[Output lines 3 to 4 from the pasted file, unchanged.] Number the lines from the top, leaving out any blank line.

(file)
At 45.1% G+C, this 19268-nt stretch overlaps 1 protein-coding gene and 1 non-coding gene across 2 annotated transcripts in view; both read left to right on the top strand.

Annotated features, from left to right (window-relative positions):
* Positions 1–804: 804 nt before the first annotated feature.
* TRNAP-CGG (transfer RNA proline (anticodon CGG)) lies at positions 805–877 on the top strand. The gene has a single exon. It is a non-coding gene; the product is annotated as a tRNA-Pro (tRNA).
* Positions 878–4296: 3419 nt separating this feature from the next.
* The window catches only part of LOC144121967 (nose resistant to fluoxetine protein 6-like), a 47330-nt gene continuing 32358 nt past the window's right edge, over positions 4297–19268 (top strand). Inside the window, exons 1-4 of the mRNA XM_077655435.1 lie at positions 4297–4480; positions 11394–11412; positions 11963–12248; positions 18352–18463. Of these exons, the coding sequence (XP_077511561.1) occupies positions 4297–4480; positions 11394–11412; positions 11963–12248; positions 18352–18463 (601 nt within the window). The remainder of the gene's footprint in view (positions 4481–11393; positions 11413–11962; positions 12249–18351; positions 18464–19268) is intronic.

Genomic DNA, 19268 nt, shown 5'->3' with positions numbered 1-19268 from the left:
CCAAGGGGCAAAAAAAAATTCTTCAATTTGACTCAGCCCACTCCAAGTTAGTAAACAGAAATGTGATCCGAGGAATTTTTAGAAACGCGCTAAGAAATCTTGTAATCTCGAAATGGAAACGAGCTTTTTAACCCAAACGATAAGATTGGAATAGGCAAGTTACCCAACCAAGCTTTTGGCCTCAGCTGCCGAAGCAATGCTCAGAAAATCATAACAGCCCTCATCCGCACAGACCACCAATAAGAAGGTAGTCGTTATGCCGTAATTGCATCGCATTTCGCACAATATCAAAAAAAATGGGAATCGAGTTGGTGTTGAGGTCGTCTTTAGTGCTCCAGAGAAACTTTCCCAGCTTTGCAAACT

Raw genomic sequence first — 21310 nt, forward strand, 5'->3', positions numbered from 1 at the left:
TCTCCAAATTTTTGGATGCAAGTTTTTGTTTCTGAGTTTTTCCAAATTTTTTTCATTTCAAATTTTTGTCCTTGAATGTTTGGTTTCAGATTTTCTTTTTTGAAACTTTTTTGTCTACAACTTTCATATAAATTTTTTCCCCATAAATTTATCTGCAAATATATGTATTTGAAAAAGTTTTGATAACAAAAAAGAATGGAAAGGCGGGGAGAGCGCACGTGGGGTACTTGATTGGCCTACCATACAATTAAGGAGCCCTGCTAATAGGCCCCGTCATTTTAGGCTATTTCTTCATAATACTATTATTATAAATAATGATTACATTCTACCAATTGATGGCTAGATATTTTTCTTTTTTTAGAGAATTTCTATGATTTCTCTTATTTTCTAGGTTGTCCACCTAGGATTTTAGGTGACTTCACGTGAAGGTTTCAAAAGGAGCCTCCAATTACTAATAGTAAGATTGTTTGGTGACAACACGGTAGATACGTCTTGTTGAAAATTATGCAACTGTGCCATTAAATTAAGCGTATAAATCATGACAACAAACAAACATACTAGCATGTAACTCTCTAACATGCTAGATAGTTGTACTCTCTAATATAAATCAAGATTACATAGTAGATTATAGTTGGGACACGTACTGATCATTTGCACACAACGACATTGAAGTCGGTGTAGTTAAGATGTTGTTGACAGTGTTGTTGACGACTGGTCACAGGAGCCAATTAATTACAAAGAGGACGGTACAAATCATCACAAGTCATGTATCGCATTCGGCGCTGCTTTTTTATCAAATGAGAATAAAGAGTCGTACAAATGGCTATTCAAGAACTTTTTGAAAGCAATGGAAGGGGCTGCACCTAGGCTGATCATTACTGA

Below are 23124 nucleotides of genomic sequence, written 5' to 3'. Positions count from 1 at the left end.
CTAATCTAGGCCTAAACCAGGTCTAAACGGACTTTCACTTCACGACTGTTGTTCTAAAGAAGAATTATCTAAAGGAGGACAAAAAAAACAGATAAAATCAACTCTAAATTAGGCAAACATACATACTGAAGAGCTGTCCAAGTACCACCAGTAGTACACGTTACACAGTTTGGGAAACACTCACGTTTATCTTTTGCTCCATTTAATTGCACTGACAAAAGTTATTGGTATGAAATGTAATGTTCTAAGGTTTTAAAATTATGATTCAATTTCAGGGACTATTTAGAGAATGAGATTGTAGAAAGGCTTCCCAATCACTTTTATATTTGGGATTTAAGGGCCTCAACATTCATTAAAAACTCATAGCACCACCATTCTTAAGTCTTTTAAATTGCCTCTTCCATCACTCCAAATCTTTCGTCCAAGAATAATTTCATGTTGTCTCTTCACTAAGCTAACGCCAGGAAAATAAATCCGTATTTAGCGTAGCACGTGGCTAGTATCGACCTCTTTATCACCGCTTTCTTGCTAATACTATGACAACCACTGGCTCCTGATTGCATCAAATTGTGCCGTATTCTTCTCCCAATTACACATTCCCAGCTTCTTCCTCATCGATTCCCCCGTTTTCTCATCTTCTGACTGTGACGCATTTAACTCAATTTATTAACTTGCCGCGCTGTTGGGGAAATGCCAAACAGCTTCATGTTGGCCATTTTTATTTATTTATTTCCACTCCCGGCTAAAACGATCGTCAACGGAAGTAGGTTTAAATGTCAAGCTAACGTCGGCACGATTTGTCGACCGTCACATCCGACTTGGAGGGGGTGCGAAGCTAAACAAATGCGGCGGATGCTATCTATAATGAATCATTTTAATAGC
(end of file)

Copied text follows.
* Positions 1–804: 804 nt before the first annotated feature.
* TRNAP-CGG (transfer RNA proline (anticodon CGG)) lies at positions 805–877 on the top strand. The gene has a single exon. It is a non-coding gene; the product is annotated as a tRNA-Pro (tRNA).